But first, the easiest part is the KCL for the nodes associated with \$V_1\$ and \$V_2\$.

$$\begin{align*} \frac{V_1}{R_{_{\text{B}_1}}}+\frac{V_1}{R_{_{\text{B}_2}}} +I_{_{\text{B}_1}} &=\frac{V_2}{R_{_{\text{B}_2}}} \\\\ \frac{V_2}{R_{_{\text{B}_2}}}+\frac{V_2}{R_{_{\text{B}_3}}}+\left(I_{_{\text{B}_2}}=I_{_{\text{B}_1}}\cdot\frac{\beta_1}{\beta_2+1}\right) &=\frac{V_1}{R_{_{\text{B}_2}}}+\frac{V_{_{\text{CC}}}}{R_{_{\text{B}_3}}} \end{align*}$$

I've used a technique above that I've developed (and discuss in the KCL Addendum below) for quickly and accurately writing out the particular form of the above equations. The results are exactly the same as other forms. I just prefer these. I've found I make far fewer mistakes that way. But feel free to re-arrange the above equations into any form that feels more comfortable. They will be mathematically equivalent, as you'll see if you try it.

The above two equations have three unknowns: \$V_1\$, \$V_2\$, and \$I_{_{\text{B}_1}}\$.

The KVL below follows through with my earlier discussion and in the order I listed them:

$$\begin{align*} V_{_{\text{CC}}} - R_{_{\text{B}_3}}\cdot I_{\text{R}_{\text{B}_3}} - R_{_{\text{B}_2}}\cdot I_{\text{R}_{\text{B}_2}} - V_{_{\text{BE}_1}} - R_{_{\text{E}}}\cdot I_{_{\text{E}_1}} &= 0\:\text{V} \\\\ V_{_{\text{CC}}} - R_{_{\text{B}_3}}\cdot I_{\text{R}_{\text{B}_3}} - R_{_{\text{B}_2}}\cdot I_{\text{R}_{\text{B}_2}} - R_{_{\text{B}_1}}\cdot I_{_{\text{B}_1}} &= 0\:\text{V} \end{align*}$$

Using the annotations in the latest schematic above we can make some substitutions and reduce the unknowns:

$$\begin{align*} V_{_{\text{CC}}} - R_{_{\text{B}_3}}\cdot \left(I_{\text{R}_{\text{B}_1}}+I_{_{\text{B}_1}}\!\!\left[1+\frac{\beta_1}{\beta_2+1}\right]\right) - R_{_{\text{B}_2}}\cdot \left(I_{\text{R}_{\text{B}_1}}+I_{_{\text{B}_1}}\right) - V_{_{\text{BE}_1}} - R_{_{\text{E}}}\cdot I_{_{\text{B}_1}}\cdot\left(\beta_1+1\right) &= 0\:\text{V} \\\\ V_{_{\text{CC}}} - R_{_{\text{B}_3}}\cdot \left(I_{\text{R}_{\text{B}_1}}+I_{_{\text{B}_1}}\!\!\left[1+\frac{\beta_1}{\beta_2+1}\right]\right) - R_{_{\text{B}_2}}\cdot \left(I_{\text{R}_{\text{B}_1}}+I_{_{\text{B}_1}}\right) - R_{_{\text{B}_1}}\cdot I_{\text{R}_{\text{B}_1}} &= 0\:\text{V} \end{align*}$$

This only adds one more unknown: \$I_{\text{R}_{\text{B}_1}}\$.

So now there are just four unknowns and four equations to solve. Using the freely available SymPy:

eq1 = Eq( v1/rb1 + v1/rb2 + ib1, v2/rb2 )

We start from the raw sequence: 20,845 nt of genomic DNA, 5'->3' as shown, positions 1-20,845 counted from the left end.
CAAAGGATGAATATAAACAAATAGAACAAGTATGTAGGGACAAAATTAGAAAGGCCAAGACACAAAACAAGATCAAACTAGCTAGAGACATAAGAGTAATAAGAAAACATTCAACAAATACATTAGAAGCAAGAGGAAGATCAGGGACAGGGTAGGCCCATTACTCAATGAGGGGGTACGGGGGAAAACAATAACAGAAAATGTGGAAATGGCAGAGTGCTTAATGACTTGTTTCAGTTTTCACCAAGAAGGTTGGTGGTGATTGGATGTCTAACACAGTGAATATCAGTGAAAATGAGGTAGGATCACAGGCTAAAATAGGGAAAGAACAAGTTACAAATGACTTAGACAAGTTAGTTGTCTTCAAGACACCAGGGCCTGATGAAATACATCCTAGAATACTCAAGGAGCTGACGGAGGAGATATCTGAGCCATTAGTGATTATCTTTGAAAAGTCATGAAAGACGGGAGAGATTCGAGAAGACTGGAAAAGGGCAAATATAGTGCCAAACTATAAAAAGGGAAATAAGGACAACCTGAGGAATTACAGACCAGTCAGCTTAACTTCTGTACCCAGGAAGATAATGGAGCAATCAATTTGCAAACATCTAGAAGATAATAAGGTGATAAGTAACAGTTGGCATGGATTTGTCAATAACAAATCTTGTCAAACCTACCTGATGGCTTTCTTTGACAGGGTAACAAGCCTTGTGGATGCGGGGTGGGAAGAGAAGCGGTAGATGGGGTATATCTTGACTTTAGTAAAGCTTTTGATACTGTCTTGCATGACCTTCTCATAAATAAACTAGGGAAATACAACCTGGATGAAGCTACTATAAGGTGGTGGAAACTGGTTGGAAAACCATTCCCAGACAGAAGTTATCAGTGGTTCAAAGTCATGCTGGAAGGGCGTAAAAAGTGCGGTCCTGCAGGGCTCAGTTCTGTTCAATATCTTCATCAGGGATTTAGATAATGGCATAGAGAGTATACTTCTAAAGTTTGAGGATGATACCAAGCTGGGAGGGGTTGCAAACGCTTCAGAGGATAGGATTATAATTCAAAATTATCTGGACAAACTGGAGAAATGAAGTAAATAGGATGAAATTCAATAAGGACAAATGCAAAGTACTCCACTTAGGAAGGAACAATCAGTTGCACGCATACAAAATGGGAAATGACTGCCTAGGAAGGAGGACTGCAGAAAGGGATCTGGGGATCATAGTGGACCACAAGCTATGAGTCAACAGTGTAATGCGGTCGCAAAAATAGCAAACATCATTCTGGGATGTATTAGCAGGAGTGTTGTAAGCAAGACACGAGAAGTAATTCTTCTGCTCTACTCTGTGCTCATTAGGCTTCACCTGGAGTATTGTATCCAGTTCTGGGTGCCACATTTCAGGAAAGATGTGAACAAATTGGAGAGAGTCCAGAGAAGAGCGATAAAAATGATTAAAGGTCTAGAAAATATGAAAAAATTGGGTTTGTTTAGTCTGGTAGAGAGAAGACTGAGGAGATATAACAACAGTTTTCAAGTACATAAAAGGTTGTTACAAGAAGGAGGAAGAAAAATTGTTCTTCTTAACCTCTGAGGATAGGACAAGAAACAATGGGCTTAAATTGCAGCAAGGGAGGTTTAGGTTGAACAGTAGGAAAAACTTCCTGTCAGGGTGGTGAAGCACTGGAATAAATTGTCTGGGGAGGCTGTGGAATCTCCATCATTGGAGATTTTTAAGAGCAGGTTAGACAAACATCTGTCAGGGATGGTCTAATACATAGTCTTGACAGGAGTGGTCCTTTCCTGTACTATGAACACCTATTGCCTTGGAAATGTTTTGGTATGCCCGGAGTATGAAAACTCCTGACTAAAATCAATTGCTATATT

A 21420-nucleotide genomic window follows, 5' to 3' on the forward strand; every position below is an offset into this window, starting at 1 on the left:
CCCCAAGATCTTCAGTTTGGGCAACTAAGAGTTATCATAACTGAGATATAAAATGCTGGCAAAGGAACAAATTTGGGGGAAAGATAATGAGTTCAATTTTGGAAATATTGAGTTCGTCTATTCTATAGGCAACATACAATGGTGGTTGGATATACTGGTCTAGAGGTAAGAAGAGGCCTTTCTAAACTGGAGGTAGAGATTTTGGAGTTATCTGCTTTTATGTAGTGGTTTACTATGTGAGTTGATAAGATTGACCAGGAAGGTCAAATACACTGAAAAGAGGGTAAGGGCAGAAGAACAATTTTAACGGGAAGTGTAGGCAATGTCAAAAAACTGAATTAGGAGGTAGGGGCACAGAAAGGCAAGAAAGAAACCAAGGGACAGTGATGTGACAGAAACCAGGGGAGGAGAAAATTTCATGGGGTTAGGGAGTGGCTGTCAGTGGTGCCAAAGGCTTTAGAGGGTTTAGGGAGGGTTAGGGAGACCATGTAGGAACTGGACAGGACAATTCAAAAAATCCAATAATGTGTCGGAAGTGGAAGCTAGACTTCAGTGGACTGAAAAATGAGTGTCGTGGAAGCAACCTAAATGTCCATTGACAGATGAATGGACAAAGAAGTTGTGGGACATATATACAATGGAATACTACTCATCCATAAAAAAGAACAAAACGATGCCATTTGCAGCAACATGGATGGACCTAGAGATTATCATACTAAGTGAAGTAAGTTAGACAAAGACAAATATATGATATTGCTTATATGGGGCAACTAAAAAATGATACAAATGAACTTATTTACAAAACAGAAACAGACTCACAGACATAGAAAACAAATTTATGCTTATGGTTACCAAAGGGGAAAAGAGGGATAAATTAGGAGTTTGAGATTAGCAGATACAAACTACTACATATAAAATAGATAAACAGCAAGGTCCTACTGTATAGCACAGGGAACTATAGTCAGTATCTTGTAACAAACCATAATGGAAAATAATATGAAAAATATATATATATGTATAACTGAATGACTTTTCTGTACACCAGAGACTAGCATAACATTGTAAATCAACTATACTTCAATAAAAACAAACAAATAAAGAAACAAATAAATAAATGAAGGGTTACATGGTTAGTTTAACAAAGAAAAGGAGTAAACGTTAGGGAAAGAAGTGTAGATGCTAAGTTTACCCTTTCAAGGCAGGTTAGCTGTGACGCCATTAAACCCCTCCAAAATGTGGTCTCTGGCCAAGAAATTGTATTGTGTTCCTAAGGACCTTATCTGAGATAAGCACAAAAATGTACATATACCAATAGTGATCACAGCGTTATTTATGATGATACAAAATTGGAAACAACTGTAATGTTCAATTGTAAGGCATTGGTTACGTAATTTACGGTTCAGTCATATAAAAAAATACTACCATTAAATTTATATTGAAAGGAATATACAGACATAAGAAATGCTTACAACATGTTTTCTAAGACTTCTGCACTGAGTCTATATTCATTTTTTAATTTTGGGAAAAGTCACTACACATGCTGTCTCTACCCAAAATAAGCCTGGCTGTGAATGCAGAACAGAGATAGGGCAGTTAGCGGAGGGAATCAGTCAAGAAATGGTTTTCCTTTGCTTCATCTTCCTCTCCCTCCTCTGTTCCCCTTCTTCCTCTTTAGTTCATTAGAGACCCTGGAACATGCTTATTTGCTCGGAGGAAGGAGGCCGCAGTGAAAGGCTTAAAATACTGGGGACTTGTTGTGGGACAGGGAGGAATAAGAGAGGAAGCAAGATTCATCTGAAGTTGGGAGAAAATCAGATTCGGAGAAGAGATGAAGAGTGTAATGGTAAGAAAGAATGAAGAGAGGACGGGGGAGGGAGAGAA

eq2 = Eq( v2/rb2 + v2/rb3 + ib1*beta_1/(beta_2+1), v1/rb2 + vcc/rb3 )
eq3 = Eq( vcc - rb3*(irb1+ib1*(1+beta_1/(beta_2+1))) - rb2*(irb1+ib1) - vbe - re*ib1*(beta_1+1), 0 )
eq4 = Eq( vcc - rb3*(irb1+ib1*(1+beta_1/(beta_2+1))) - rb2*(irb1+ib1) - rb1*irb1, 0 )
ans = solve( [ eq1, eq2, eq3, eq4 ], [ v1, v2, ib1, irb1 ] )

This is a symbolic solution, not numerical. So to get numerical results we will need to specify numerical inputs for each known variable.

To achieve this, I need a starting place to generate values for the circuit.

Here are some assumptions I'll use:

  • Quiescent \$I_{_{\text{E}_1}}=1\:\text{mA}\$.
  • \$R_{_{\text{E}}}=1\:\text{k}\Omega\$ to set \$V_{_{\text{E}_1}}=1\:\text{V}\$.
  • \$V_{_{\text{BE}_1}}=660\:\text{mV}\$ @ \$I_{_{\text{E}_1}}=1\:\text{mA}\$.
  • \$Q_1\$ is LTspice model for 2N3904, except \$\beta_1=150\$.
  • \$Q_2\$ is LTspice model for 2N3904, except \$\beta_2=250\$.
  • Biasing stiffness: \$I_{\text{R}_{\text{B}_1}}\approx 100\:\mu\text{A}\$.
  • \$R_{_{\text{C}}}=4.7\:\text{k}\Omega\$ (some modest voltage gain.)
  • \$V_{_{\text{CC}}}=15\:\text{V}\$.

From the above, add this:

  • Quiescent \$V_{_{\text{C}_2}}\approx V_{_{\text{CC}}}-R_{_{\text{C}}}\cdot I_{_{\text{E}_1}} = 10.3\:\text{V}\$. Allowing room for \$\pm 2\:\text{V}\$ swing, this means as low as about \$8\:\text{V}\$, when active. I like another \$2\:\text{V}\$ of margin to keep \$Q_2\$ well out of saturation, so I'll assign \$V_2=6\:\text{V}\$ as a design goal.

Now I can compute the rest:

  • \$V_1=V_{_{\text{E}_1}}+V_{_{\text{BE}_1}}=1\:\text{V}+660\:\text{mV}=1.66\:\text{V}\$
  • \$I_{_{\text{B}_1}}=\frac{1}{\beta_1+1}\cdot I_{_{\text{E}_1}}=\frac{1\:\text{mA}}{150+1}\approx 6.6\:\mu\text{A}\$
  • \$I_{_{\text{B}_2}}=\frac{\beta_1}{\beta_1+1}\cdot \frac{1}{\beta_2+1}\cdot I_{_{\text{E}_1}}\approx 4.0\:\mu\text{A}\$
  • \$I_{\text{R}_{\text{B}_2}}=I_{\text{R}_{\text{B}_1}}+I_{_{\text{B}_1}}\approx 107\:\mu\text{A}\$
  • \$I_{\text{R}_{\text{B}_3}}=I_{\text{R}_{\text{B}_2}}+I_{_{\text{B}_2}}\approx 111\:\mu\text{A}\$
  • \$R_{_{\text{B}_1}}=\frac{V_1}{I_{\text{R}_{\text{B}_1}}}=\frac{1.66\:\text{V}}{100\:\mu\text{A}}=16.6\:\text{k}\Omega\$
  • \$R_{_{\text{B}_2}}=\frac{V_2-V_1}{I_{\text{R}_{\text{B}_2}}}=\frac{1\:\text{V}+660\:\text{mV}}{107\:\mu\text{A}}\approx 41\:\text{k}\Omega\$
  • \$R_{_{\text{B}_3}}=\frac{V_{_{\text{CC}}}-V_2}{I_{\text{R}_{\text{B}_3}}}=\frac{15\:\text{V}-6\:\text{V}}{111\:\mu\text{A}}\approx 81\:\text{k}\Omega\$

I'll round the resistor values using E24 series values.


simulate this circuit

Now to make predictions using SymPy's solution:

for y in ans:
    y, ans[y].subs({rb1:18e3,rb2:39e3,rb3:82e3,vbe:.66,beta_1:150,beta_2:250,vcc:15,re:1e3})
(v1, 1.77926399160283)
(v2, 5.92341740170372)
(ib1, 7.41234431525051e-6)
(irb1, 9.88479995334904e-5)

And finally, to now run LTspice:

enter image description here

In good agreement.

As another double-check, both BJTs are in active mode according to LTspice. I'd designed it that way. But it's nice to see that the design didn't go astray from my intent.

Let's now flip the \$\beta\$ values for the two BJTs and see if SymPy's results still match the modified LTspice run. The circuit wasn't designed using those values. But it should survive the run, I think.